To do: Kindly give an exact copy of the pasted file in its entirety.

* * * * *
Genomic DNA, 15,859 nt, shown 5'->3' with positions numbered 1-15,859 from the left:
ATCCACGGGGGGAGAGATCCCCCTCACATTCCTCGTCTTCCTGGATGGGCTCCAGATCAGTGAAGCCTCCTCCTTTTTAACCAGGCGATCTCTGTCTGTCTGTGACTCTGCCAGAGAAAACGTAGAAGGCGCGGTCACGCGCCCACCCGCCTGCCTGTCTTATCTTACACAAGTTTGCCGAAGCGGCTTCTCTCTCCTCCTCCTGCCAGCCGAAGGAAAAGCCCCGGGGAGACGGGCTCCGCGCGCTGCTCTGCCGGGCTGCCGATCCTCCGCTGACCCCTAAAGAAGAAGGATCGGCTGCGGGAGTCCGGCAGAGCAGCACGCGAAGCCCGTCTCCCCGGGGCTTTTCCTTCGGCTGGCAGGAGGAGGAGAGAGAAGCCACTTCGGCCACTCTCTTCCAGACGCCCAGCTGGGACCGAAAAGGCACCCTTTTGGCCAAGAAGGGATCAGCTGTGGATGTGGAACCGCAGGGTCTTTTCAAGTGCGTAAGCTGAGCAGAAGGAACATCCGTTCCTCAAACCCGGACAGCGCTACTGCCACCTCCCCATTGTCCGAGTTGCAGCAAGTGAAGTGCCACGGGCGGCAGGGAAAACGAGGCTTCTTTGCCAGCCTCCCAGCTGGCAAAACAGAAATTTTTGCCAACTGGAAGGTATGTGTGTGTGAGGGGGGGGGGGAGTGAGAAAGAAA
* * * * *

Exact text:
Genomic DNA, 15,859 nt, shown 5'->3' with positions numbered 1-15,859 from the left:
ATCCACGGGGGGAGAGATCCCCCTCACATTCCTCGTCTTCCTGGATGGGCTCCAGATCAGTGAAGCCTCCTCCTTTTTAACCAGGCGATCTCTGTCTGTCTGTGACTCTGCCAGAGAAAACGTAGAAGGCGCGGTCACGCGCCCACCCGCCTGCCTGTCTTATCTTACACAAGTTTGCCGAAGCGGCTTCTCTCTCCTCCTCCTGCCAGCCGAAGGAAAAGCCCCGGGGAGACGGGCTCCGCGCGCTGCTCTGCCGGGCTGCCGATCCTCCGCTGACCCCTAAAGAAGAAGGATCGGCTGCGGGAGTCCGGCAGAGCAGCACGCGAAGCCCGTCTCCCCGGGGCTTTTCCTTCGGCTGGCAGGAGGAGGAGAGAGAAGCCACTTCGGCCACTCTCTTCCAGACGCCCAGCTGGGACCGAAAAGGCACCCTTTTGGCCAAGAAGGGATCAGCTGTGGATGTGGAACCGCAGGGTCTTTTCAAGTGCGTAAGCTGAGCAGAAGGAACATCCGTTCCTCAAACCCGGACAGCGCTACTGCCACCTCCCCATTGTCCGAGTTGCAGCAAGTGAAGTGCCACGGGCGGCAGGGAAAACGAGGCTTCTTTGCCAGCCTCCCAGCTGGCAAAACAGAAATTTTTGCCAACTGGAAGGTATGTGTGTGTGAGGGGGGGGGGGAGTGAGAAAGAAA